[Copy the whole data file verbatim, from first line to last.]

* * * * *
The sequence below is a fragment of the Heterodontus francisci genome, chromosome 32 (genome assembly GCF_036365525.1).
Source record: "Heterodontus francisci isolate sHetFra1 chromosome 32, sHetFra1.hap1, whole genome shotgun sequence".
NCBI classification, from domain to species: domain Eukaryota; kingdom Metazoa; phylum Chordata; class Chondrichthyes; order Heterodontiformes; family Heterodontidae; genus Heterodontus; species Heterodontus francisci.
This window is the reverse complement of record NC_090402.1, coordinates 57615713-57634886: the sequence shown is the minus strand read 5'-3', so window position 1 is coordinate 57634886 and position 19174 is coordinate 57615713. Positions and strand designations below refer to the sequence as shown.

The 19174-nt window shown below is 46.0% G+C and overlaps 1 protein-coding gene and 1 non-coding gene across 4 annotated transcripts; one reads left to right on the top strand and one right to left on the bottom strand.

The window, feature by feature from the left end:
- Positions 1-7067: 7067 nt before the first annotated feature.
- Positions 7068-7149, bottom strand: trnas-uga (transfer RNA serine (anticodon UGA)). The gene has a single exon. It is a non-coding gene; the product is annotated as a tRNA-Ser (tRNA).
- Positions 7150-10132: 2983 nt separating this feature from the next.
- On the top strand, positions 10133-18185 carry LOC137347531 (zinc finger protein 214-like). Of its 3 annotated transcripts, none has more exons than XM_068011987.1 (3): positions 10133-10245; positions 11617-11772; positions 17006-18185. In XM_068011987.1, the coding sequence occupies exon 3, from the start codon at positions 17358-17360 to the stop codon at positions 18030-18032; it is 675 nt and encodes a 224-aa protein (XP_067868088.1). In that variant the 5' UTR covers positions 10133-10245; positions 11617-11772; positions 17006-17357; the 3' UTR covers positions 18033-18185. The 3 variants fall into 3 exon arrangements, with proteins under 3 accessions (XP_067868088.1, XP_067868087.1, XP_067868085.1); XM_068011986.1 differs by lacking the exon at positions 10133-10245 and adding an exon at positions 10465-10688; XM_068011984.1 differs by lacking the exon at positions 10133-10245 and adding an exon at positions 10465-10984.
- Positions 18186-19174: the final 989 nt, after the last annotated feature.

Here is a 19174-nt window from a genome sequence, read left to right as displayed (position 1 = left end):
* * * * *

The sequence below is a fragment of the Heterodontus francisci genome, chromosome 32 (genome assembly GCF_036365525.1).
Source record: "Heterodontus francisci isolate sHetFra1 chromosome 32, sHetFra1.hap1, whole genome shotgun sequence".
NCBI classification, from domain to species: domain Eukaryota; kingdom Metazoa; phylum Chordata; class Chondrichthyes; order Heterodontiformes; family Heterodontidae; genus Heterodontus; species Heterodontus francisci.
This window is the reverse complement of record NC_090402.1, coordinates 57615713-57634886: the sequence shown is the minus strand read 5'-3', so window position 1 is coordinate 57634886 and position 19174 is coordinate 57615713. Positions and strand designations below refer to the sequence as shown.

The 19174-nt window shown below is 46.0% G+C and overlaps 1 protein-coding gene and 1 non-coding gene across 4 annotated transcripts; one reads left to right on the top strand and one right to left on the bottom strand.

The window, feature by feature from the left end:
- Positions 1-7067: 7067 nt before the first annotated feature.
- Positions 7068-7149, bottom strand: trnas-uga (transfer RNA serine (anticodon UGA)). The gene has a single exon. It is a non-coding gene; the product is annotated as a tRNA-Ser (tRNA).
- Positions 7150-10132: 2983 nt separating this feature from the next.
- On the top strand, positions 10133-18185 carry LOC137347531 (zinc finger protein 214-like). Of its 3 annotated transcripts, none has more exons than XM_068011987.1 (3): positions 10133-10245; positions 11617-11772; positions 17006-18185. In XM_068011987.1, the coding sequence occupies exon 3, from the start codon at positions 17358-17360 to the stop codon at positions 18030-18032; it is 675 nt and encodes a 224-aa protein (XP_067868088.1). In that variant the 5' UTR covers positions 10133-10245; positions 11617-11772; positions 17006-17357; the 3' UTR covers positions 18033-18185. The 3 variants fall into 3 exon arrangements, with proteins under 3 accessions (XP_067868088.1, XP_067868087.1, XP_067868085.1); XM_068011986.1 differs by lacking the exon at positions 10133-10245 and adding an exon at positions 10465-10688; XM_068011984.1 differs by lacking the exon at positions 10133-10245 and adding an exon at positions 10465-10984.
- Positions 18186-19174: the final 989 nt, after the last annotated feature.

Here is a 19174-nt window from a genome sequence, read left to right as displayed (position 1 = left end):